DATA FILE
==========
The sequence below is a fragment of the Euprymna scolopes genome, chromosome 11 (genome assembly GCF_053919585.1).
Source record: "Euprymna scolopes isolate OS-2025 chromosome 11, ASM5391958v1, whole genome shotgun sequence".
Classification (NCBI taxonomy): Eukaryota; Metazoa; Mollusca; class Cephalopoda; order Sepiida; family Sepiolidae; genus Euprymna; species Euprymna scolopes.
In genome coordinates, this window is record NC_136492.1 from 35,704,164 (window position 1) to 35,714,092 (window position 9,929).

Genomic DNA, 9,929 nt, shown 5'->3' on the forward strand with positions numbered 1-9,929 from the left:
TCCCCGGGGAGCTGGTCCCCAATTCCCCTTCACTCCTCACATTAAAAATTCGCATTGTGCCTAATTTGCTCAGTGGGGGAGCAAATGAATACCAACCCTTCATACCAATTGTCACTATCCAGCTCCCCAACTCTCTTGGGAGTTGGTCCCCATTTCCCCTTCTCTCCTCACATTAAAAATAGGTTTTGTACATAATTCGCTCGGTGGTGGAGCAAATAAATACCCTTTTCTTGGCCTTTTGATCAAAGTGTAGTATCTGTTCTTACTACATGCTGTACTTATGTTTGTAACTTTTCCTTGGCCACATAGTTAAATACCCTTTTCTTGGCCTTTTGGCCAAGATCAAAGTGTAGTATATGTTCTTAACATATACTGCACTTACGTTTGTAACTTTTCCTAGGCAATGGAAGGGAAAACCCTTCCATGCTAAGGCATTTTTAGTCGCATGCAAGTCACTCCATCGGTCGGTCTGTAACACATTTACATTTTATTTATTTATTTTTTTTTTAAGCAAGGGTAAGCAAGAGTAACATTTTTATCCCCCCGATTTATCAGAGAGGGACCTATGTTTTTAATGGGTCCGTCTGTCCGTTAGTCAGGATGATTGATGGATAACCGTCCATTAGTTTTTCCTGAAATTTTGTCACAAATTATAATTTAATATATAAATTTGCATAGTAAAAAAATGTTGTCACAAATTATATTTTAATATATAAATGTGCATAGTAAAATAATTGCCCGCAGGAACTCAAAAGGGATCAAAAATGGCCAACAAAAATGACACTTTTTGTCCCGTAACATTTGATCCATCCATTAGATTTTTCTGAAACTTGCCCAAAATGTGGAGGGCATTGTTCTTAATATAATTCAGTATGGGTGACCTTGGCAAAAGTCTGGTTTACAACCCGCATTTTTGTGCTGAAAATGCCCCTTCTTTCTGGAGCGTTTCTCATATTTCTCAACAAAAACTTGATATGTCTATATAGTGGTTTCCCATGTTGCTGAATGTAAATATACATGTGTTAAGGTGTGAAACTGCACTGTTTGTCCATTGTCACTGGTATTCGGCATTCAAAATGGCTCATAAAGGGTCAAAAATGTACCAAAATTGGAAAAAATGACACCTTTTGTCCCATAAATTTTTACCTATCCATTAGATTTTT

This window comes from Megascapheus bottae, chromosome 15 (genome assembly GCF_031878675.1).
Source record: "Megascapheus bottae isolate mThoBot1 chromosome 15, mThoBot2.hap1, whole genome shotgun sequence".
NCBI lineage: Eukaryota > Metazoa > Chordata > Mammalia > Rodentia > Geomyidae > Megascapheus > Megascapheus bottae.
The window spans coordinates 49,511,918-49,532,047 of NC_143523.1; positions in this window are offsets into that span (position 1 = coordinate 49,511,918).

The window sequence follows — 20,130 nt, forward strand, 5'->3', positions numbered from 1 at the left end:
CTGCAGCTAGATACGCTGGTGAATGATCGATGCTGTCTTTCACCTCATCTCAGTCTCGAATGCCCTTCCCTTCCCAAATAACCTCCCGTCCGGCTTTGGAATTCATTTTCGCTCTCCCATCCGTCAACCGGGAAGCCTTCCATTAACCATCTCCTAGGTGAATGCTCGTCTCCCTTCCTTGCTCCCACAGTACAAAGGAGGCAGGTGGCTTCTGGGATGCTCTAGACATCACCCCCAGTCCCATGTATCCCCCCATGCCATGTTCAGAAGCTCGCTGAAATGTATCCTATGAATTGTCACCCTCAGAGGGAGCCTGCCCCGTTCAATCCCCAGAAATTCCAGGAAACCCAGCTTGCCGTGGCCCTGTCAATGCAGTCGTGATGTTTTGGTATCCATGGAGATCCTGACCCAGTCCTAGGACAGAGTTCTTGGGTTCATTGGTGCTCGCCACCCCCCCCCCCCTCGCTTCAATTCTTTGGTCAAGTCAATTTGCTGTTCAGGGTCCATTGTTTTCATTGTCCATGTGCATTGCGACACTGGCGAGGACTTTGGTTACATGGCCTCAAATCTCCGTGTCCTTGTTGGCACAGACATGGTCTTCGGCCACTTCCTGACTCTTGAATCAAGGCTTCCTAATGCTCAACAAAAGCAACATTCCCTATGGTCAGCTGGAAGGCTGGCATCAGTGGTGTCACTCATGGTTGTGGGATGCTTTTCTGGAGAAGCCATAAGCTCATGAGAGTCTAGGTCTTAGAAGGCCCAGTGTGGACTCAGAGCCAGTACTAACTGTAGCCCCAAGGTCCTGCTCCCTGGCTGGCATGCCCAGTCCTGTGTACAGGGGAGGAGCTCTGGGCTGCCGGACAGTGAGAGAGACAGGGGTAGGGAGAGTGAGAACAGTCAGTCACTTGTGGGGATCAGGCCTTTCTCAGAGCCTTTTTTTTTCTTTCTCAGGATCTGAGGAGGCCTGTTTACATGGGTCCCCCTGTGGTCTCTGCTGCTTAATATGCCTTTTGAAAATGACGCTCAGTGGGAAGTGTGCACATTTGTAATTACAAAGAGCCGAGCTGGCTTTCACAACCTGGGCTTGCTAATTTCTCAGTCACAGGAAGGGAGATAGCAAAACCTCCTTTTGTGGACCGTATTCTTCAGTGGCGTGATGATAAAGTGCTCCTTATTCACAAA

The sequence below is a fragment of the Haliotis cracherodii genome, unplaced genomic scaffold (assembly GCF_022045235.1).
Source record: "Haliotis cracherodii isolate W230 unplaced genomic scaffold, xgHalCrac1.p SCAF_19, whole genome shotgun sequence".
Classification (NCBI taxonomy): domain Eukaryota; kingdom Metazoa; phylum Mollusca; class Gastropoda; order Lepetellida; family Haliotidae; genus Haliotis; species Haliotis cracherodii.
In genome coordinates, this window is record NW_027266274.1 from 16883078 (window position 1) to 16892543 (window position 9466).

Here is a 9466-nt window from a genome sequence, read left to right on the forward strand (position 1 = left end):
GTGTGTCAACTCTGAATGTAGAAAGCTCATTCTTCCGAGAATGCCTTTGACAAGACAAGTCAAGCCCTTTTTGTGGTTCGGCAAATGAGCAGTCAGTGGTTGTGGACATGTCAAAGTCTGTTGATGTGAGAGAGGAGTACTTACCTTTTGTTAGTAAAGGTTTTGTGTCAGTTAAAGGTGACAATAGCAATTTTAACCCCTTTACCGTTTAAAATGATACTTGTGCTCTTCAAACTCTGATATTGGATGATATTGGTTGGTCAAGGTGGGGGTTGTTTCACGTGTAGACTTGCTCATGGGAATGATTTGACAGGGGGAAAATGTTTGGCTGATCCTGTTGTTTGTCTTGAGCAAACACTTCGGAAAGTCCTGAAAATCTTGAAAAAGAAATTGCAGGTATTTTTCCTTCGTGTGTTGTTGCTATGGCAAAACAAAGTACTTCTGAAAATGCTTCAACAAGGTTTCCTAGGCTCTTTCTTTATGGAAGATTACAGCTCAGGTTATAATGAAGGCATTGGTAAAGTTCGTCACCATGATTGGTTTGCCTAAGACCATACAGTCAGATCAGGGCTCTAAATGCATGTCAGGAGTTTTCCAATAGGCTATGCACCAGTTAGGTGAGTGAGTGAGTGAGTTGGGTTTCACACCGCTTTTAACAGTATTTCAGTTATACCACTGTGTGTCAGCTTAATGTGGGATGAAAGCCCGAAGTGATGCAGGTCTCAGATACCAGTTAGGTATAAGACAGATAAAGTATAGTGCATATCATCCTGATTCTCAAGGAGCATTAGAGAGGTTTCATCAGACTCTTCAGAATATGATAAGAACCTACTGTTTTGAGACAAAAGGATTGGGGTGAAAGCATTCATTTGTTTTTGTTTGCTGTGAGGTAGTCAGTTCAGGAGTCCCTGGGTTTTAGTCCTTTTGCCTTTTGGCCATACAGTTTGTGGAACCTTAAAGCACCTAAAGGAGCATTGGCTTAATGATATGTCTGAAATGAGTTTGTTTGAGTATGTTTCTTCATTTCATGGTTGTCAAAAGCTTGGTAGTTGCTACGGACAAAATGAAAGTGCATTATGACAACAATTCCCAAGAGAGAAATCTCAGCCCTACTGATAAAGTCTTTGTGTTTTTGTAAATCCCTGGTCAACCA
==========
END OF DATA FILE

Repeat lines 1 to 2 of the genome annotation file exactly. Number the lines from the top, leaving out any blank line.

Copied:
The sequence below is a fragment of the Euprymna scolopes genome, chromosome 11 (genome assembly GCF_053919585.1).
Source record: "Euprymna scolopes isolate OS-2025 chromosome 11, ASM5391958v1, whole genome shotgun sequence".